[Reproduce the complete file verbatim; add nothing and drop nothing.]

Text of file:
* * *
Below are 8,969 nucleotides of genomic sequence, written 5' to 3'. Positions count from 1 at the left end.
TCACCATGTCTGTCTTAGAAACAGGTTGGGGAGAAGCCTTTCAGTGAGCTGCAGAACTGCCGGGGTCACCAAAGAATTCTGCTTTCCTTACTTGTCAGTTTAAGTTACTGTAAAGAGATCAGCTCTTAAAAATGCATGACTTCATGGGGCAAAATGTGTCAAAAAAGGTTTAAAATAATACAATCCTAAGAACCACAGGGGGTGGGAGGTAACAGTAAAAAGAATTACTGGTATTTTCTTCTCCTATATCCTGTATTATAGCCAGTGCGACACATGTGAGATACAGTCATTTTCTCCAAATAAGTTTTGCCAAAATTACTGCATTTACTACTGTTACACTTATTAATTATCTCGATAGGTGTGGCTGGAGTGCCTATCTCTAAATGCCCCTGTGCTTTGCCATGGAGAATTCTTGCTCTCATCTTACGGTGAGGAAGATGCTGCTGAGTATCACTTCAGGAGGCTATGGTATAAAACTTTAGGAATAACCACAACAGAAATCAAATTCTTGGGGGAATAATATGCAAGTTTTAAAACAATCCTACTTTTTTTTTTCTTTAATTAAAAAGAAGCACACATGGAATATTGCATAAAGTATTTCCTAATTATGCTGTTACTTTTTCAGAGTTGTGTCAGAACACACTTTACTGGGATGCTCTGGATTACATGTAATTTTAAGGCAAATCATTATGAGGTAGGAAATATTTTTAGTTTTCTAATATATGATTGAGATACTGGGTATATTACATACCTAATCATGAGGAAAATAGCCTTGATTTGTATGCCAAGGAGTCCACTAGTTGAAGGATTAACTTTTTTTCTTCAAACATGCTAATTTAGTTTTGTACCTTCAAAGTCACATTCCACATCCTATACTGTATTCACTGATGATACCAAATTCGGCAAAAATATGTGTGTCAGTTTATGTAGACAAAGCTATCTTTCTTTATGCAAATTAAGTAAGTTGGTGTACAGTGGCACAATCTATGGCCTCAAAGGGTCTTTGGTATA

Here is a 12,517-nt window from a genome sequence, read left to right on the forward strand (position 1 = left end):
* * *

Below are 8,969 nucleotides of genomic sequence, written 5' to 3'. Positions count from 1 at the left end.
TCACCATGTCTGTCTTAGAAACAGGTTGGGGAGAAGCCTTTCAGTGAGCTGCAGAACTGCCGGGGTCACCAAAGAATTCTGCTTTCCTTACTTGTCAGTTTAAGTTACTGTAAAGAGATCAGCTCTTAAAAATGCATGACTTCATGGGGCAAAATGTGTCAAAAAAGGTTTAAAATAATACAATCCTAAGAACCACAGGGGGTGGGAGGTAACAGTAAAAAGAATTACTGGTATTTTCTTCTCCTATATCCTGTATTATAGCCAGTGCGACACATGTGAGATACAGTCATTTTCTCCAAATAAGTTTTGCCAAAATTACTGCATTTACTACTGTTACACTTATTAATTATCTCGATAGGTGTGGCTGGAGTGCCTATCTCTAAATGCCCCTGTGCTTTGCCATGGAGAATTCTTGCTCTCATCTTACGGTGAGGAAGATGCTGCTGAGTATCACTTCAGGAGGCTATGGTATAAAACTTTAGGAATAACCACAACAGAAATCAAATTCTTGGGGGAATAATATGCAAGTTTTAAAACAATCCTACTTTTTTTTTTCTTTAATTAAAAAGAAGCACACATGGAATATTGCATAAAGTATTTCCTAATTATGCTGTTACTTTTTCAGAGTTGTGTCAGAACACACTTTACTGGGATGCTCTGGATTACATGTAATTTTAAGGCAAATCATTATGAGGTAGGAAATATTTTTAGTTTTCTAATATATGATTGAGATACTGGGTATATTACATACCTAATCATGAGGAAAATAGCCTTGATTTGTATGCCAAGGAGTCCACTAGTTGAAGGATTAACTTTTTTTCTTCAAACATGCTAATTTAGTTTTGTACCTTCAAAGTCACATTCCACATCCTATACTGTATTCACTGATGATACCAAATTCGGCAAAAATATGTGTGTCAGTTTATGTAGACAAAGCTATCTTTCTTTATGCAAATTAAGTAAGTTGGTGTACAGTGGCACAATCTATGGCCTCAAAGGGTCTTTGGTATA

Here is a 12,517-nt window from a genome sequence, read left to right on the forward strand (position 1 = left end):